we do not have faces.
“Faces” are formed by truth alone,
and it is impossible to see the truth in anything or anyone
until we ourselves have faces.
(This book is incredible. A mix of Greek myth being retold, philosophical thought, an outwardly strong and fierce but interiorly broken and lonely Queen bent on vengeance, a girl who seems crazy because her love is unworldly in how pure and unwavering it remains--who has, you could say, one foot in heaven and one on earth, betrayal, heartbreak, plot-twists. It’s got it all. I kinda spoiled the end...sorry. But it is still worth reading a million times over. I love this book. Just saying. You should read it.)
The Bell Jar
“I saw my life branching out before me like the green fig tree in the story. From the tip of every branch, like a fat purple fig, a wonderful future beckoned and winked. One fig was a husband and a happy home and children, and another fig was a famous poet and another fig was a brilliant professor, and another fig was Ee Gee, the amazing editor, and another fig was Europe and Africa and South America, and another fig was Constantin and Socrates and Attila and a pack of other lovers with queer names and offbeat professions, and another fig was an Olympic lady crew champion, and beyond and above these figs were many more figs I couldn't quite make out. I saw myself sitting in the crotch of this fig tree, starving to death, just because I couldn't make up my mind which of the figs I would choose. I wanted each and every one of them, but choosing one meant losing all the rest, and, as I sat there, unable to decide, the figs began to wrinkle and go black, and, one by one, they plopped to the ground at my feet.”
-"The Bell Jar" by Sylvia Plath
I read this book my sophomore year of high school, and it really spoke to me. My entire life, I've been indecisive about my future. To know that I'm not alone in this exact feeling comforted me somehow.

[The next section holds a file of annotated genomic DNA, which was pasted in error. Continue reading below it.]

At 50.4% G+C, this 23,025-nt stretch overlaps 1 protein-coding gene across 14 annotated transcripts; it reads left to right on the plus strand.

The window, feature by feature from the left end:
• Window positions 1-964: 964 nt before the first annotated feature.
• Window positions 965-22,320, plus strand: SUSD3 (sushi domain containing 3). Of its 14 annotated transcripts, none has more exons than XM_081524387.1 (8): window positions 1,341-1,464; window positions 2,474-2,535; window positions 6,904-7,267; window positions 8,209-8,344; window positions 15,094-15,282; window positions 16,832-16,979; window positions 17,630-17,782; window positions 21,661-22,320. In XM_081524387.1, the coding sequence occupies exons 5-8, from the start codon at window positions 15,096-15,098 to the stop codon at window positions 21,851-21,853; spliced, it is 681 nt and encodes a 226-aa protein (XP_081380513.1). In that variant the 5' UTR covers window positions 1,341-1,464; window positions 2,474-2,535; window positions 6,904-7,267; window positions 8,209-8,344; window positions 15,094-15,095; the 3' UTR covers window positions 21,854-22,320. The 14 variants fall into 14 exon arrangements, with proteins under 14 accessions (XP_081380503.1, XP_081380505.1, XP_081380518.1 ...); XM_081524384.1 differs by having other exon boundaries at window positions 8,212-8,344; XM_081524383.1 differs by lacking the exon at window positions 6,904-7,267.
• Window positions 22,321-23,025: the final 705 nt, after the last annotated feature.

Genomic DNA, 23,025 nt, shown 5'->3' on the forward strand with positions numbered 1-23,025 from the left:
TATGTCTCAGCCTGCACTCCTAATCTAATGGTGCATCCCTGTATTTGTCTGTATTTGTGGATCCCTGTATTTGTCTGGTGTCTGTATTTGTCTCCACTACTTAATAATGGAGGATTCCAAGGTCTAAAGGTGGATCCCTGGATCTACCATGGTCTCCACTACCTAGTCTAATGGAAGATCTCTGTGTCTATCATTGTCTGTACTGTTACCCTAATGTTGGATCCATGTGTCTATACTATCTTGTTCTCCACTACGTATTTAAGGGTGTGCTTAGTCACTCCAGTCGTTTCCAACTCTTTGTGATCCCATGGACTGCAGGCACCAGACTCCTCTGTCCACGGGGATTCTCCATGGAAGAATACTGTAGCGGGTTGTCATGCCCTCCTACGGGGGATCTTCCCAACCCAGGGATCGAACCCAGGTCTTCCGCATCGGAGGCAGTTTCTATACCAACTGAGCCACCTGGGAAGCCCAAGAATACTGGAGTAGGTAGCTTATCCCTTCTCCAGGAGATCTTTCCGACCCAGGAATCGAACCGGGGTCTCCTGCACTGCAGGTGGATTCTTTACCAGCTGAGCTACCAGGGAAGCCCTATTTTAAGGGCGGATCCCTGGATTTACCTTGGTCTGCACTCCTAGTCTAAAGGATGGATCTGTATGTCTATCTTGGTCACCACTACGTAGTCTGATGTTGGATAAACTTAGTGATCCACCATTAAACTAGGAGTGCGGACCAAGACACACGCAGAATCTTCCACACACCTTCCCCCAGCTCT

When I was 18, I had two choices: stay home and save for college or marry the love of my life. If I stayed home, I couldn't be with him for another 5 years. He was in the military, and he had to be stationed over 800 miles away. If I left and got married, I knew I would have to put off college until we were permanently settled somewhere. Both opportunities quickly approached, and the metaphorical figs were hanging in the balance.
Esther chose nothing, but I chose marriage. Still, I feel like a woman stuck in a tree, scared to choose what happens next.
Maybe it never ends; we eat one, move on, and find ourselves in front of another. To me, the thought is frightening. We are pushed onward regardless of our protests. Everyone has to choose just one or starve.
I want to pick them all and savor their sweetness, but that's impossible.
I can only hope that I never wait too long and find myself with nothing at all.
Footprints in the Sand
One night I dreamed a dream.
As I was walking along the beach with my Lord.
Across the dark sky flashed scenes from my life.
For each scene, I noticed two sets of footprints in the sand,
One belonging to me and one to my Lord.
After the last scene of my life flashed before me,
I looked back at the footprints in the sand.
I noticed that at many times along the path of my life,
especially at the very lowest and saddest times,
there was only one set of footprints.
This really troubled me, so I asked the Lord about it.
“Lord, you said once I decided to follow you,
You’d walk with me all the way.
But I noticed that during the saddest and most troublesome times of my life,
there was only one set of footprints.
I don’t understand why, when I needed You the most, You would leave me.”
He whispered, “My precious child, I love you and will never leave you
Never, ever, during your trials and testings.
When you saw only one set of footprints,
It was then that I carried you.”
This a poem that has always held a special place in my heart. It hangs on my family’s wall so I can smile and remember I’m loved every time I see it. It is believed to be written by Mary Stevenson.
“Romeo, The Man”
“O sweet Juliet,
Thy beauty hath made me effeminate
And in my temper soften’d valour’s steel!“
His sword is drawn.
Yet, he can’t bring himself to kill
His love for her, has no boundaries!
He says, “effeminate.”
He is blind to the fact, that his masculinity is being tested.
By withholding his sword, and temper?
He is, the better man.
As young Romeo feels a sense of weakness?
In reality, it is an admirable strength.
Ghost of Christmas Past:
"These are the shadows of the things that have been. That they are what they are, do not blame me." - Charles Dickens
I have always found this to be one of the most haunting lines in all of literature. Its speaks the truth to being aware of your actions and your regrets are your own. Something only felt once your life is put in front of you.